The Operating System


In the introduction to the Occupy Wall Street Poetry Anthology it reads, “all movements need their poets to set the tone, to raise the questions and express the sensibility.”
And so begins a tome of over 1000 pages, one that compiler Stephen Boyer originally imagined as merely a “few pages stapled together.”
If you wonder how it sets the tone, you need only read the cover page, where the first words after the title are, “WE LOVE YOU.”

The compiling of this book became, truly, a labor of love that its founders could have never imagined. The project grew at an exponential pace and rate, organically gathering an unprecedented plethora of voices in a way we have rarely (if ever) seen in a published volume — by encouraging, allowing, inviting, and offering kindness to all comers. By extending the people’s mic to anyone who cared to speak their truth. To children, to the homeless, to the shunned, to the silenced, to the old — and of course to many, many, traditionally “successful” poets, as well. (I am proud to include myself in such fine company.) The anthology at current consists of 721 poems, 4 poetic introductions, 448 poets [140 female, 275 male, 34 androgynous] and poems in English, French, Spanish, Italian, Russian, Urdu, German, Japanese, Chinese and Dutch (and it continues to grow!)
I recently went to an open reading at the Jefferson Market branch of the New York Public Library, which had graciously invited Stephen Boyer and his team to display the contents of the Anthology along their winding staircases and in their foyers in celebration of Poetry Month and was, as always, floored by the genuine affection of the room for each other, as well as by the strength and quality of the voices. Were these pretty poems? Were they “well crafted”? Not necessarily, but I am eternally grateful for that.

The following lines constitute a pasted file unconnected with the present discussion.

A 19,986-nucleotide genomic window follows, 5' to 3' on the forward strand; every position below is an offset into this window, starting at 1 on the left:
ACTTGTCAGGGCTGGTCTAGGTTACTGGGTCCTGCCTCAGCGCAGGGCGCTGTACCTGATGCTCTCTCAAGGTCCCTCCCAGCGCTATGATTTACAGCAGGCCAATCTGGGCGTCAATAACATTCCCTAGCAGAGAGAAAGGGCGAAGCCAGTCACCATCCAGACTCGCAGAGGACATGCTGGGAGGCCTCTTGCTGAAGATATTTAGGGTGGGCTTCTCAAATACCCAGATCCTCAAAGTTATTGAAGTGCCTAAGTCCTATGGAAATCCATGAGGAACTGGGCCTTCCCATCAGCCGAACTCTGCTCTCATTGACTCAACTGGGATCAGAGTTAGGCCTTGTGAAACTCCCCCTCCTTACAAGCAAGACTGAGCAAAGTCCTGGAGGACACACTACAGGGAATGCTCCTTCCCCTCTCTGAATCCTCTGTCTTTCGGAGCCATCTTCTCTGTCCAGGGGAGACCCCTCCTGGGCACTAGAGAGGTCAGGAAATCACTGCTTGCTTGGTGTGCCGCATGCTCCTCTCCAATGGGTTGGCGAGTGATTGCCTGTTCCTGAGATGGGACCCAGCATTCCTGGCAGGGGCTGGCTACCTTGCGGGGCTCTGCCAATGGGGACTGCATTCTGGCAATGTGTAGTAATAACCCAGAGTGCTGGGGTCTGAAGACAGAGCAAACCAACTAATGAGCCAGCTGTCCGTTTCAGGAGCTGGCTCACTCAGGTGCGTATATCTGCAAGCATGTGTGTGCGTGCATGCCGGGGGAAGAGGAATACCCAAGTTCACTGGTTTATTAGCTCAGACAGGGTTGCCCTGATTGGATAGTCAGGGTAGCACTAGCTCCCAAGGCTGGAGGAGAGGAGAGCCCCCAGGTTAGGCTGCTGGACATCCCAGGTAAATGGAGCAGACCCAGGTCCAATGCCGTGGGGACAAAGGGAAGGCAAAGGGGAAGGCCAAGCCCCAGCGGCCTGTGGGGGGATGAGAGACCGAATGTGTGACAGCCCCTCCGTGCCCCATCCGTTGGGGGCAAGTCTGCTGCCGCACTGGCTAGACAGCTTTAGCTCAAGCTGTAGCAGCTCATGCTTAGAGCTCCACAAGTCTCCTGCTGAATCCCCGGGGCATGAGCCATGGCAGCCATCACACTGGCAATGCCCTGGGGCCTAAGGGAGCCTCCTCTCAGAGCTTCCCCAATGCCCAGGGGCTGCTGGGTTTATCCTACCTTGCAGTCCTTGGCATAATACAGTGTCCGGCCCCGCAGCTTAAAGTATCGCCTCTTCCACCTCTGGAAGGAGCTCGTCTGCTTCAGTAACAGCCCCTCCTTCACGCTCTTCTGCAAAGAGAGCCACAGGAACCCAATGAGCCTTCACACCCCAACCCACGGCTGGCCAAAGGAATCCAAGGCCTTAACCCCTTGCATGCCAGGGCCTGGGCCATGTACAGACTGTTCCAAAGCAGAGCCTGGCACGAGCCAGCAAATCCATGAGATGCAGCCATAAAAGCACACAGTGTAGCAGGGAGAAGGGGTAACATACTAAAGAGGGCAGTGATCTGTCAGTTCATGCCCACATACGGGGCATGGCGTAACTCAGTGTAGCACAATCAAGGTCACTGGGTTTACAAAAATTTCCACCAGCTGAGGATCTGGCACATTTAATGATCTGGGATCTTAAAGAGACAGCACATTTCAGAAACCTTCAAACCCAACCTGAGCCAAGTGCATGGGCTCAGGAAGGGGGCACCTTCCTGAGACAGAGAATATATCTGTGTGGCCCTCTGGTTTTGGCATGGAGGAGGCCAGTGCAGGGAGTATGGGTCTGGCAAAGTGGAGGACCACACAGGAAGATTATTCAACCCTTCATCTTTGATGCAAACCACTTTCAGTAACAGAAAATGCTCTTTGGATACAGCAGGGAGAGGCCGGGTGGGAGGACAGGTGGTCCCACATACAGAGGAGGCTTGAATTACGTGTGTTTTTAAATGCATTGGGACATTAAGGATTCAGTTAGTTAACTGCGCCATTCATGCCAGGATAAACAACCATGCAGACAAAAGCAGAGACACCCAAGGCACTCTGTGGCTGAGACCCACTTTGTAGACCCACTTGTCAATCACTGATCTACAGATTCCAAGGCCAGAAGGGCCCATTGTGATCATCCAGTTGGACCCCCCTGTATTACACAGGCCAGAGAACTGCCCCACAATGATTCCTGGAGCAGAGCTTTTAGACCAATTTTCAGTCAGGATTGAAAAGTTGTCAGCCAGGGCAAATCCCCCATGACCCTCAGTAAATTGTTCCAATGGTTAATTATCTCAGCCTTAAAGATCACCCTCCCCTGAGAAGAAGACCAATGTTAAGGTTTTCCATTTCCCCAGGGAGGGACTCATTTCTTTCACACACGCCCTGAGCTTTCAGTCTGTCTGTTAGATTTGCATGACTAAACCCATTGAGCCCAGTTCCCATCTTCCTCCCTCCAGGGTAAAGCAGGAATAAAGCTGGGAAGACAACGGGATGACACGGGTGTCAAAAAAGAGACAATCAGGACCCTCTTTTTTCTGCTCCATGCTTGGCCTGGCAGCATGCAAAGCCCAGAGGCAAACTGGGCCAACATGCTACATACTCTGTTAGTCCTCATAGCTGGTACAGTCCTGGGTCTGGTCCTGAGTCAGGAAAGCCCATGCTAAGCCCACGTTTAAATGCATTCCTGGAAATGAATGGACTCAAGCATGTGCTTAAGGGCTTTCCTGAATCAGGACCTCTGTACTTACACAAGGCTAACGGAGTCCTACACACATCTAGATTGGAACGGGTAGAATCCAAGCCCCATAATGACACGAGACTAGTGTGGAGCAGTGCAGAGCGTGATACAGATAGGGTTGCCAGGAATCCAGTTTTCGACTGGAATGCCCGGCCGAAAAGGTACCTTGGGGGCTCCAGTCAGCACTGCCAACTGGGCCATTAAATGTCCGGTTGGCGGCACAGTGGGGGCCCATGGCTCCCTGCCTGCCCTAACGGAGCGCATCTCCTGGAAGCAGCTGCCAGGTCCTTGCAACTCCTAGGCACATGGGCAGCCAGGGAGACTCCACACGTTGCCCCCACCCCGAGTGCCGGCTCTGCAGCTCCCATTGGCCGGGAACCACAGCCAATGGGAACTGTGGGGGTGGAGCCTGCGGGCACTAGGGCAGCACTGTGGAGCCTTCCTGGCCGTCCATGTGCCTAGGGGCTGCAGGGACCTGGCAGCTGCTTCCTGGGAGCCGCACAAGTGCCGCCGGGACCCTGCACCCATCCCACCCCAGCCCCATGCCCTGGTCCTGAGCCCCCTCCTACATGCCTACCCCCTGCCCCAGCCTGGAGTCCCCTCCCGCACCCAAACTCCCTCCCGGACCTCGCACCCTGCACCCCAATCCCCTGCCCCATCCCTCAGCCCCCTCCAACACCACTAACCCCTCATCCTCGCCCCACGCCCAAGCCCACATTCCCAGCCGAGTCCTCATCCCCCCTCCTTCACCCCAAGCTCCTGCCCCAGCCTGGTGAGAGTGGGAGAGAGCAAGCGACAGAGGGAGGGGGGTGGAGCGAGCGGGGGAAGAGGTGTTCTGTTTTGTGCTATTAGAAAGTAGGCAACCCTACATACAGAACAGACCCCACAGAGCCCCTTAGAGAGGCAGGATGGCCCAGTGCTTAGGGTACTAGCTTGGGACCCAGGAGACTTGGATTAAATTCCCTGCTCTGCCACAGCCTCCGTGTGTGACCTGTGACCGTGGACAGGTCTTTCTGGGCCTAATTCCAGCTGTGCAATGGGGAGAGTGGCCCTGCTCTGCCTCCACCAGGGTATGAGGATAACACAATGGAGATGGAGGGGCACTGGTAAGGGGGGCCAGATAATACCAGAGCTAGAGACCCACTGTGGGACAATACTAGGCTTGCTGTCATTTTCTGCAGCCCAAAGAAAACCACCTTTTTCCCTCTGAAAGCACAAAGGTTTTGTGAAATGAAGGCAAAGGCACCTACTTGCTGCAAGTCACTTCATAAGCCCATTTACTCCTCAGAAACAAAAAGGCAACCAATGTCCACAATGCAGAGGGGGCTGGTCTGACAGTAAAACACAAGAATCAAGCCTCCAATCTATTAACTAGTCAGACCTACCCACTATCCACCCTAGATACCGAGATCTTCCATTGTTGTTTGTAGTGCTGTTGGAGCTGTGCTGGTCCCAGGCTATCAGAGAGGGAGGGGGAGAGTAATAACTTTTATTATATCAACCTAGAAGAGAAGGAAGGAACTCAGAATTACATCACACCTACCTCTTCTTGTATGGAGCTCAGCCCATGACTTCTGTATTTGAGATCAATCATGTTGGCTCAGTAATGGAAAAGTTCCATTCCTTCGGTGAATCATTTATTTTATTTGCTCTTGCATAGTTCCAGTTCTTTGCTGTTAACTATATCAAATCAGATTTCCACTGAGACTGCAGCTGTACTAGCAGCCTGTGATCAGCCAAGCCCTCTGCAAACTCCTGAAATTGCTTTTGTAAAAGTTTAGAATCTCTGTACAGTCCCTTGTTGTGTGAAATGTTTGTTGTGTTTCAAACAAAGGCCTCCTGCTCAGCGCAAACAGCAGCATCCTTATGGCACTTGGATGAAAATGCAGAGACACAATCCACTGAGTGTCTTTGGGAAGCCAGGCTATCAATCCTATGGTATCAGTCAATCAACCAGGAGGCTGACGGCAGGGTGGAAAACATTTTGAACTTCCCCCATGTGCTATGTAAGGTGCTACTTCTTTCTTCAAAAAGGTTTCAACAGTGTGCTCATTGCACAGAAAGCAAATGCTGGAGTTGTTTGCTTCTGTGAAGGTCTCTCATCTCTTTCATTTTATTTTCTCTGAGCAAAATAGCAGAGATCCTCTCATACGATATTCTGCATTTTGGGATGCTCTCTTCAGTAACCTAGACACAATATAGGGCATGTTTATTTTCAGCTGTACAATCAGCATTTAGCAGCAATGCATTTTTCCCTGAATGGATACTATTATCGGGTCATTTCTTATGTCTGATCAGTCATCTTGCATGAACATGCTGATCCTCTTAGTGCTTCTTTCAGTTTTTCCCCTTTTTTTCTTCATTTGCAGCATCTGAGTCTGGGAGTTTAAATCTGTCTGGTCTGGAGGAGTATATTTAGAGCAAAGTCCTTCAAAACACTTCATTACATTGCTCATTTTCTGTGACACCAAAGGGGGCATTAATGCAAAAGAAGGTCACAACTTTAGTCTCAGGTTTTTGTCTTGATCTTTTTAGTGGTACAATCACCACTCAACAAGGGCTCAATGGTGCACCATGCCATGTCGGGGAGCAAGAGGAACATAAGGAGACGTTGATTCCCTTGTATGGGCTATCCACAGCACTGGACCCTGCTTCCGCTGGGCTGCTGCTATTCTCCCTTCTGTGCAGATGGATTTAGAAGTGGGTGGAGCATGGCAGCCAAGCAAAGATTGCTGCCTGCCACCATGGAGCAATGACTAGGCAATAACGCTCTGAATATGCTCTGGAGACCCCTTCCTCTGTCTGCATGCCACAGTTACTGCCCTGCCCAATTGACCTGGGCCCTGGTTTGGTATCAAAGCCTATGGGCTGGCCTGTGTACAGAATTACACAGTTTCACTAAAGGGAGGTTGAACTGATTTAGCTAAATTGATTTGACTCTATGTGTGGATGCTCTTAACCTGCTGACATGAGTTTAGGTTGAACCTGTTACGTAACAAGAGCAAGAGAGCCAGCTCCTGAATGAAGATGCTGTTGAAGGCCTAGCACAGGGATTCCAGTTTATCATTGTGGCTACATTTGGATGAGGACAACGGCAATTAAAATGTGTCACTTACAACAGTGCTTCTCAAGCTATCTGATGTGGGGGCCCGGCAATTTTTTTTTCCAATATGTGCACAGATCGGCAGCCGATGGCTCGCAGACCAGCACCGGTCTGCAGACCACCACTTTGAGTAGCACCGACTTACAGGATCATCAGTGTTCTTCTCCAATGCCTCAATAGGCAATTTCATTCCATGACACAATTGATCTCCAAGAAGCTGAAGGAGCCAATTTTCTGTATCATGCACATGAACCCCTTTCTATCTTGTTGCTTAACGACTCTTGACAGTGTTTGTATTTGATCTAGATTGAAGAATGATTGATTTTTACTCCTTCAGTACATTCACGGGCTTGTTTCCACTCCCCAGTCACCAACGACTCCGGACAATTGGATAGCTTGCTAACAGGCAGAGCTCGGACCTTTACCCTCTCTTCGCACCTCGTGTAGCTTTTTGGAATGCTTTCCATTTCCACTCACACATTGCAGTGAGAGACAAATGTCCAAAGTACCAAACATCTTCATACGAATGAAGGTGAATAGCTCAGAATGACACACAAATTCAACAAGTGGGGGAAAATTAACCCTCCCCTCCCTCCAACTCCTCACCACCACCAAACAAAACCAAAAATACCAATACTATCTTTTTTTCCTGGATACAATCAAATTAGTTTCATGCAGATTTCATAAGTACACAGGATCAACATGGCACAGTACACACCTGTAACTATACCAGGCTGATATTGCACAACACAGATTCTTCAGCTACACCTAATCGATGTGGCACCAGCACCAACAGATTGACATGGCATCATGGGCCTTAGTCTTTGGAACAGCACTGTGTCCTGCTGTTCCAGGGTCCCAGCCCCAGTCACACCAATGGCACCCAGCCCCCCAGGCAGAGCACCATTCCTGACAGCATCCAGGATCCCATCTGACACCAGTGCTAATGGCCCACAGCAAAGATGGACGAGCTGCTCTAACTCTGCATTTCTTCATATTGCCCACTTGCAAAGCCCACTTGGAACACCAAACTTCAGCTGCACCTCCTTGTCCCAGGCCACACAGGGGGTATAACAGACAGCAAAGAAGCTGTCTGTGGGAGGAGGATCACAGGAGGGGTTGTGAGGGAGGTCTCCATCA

Filip Marinovich(l) & Stephen Boyer(r) @ the People's Library

The Salvadorian poet, Roque Dalton, is famously known for saying that “Poetry, like bread, is for everyone” and I couldn’t agree more. Here is a movement that asks us ALL to feel, to see, to report back, to speak, to sing, and, using the tools now available to us via the network, to reproduce and publish these formational, foundational, pure materials in volumes we can share and treasure. It’s a volume, and a movement, that is returning poetry to its rightful place among the people.
And here’s the thing — while the Occupy Poetry Anthology has received a lot of press, from independent press to the Nation to the Wall Street Journal and HuffPo, been read from and spoken about on the progressive radio station WBAI, and is well beloved in the poetry and activism communities, this labor of love is still a largely unfunded one. One that deserves your support, as they seek to publish this volume and circulate it to schools and libraries.
It’s the last few days of their IndieGoGo campaign, and you can contribute directly to that goal HERE — in case you’re familiar with Kickstarter I’m happy to say that IndieGoGo doesn’t work like that. The Anthology will be able to put your donation towards this important work no matter what happens.
And if you’d like to submit work to the volume before it goes to print, you can email Stephen Boyer here.

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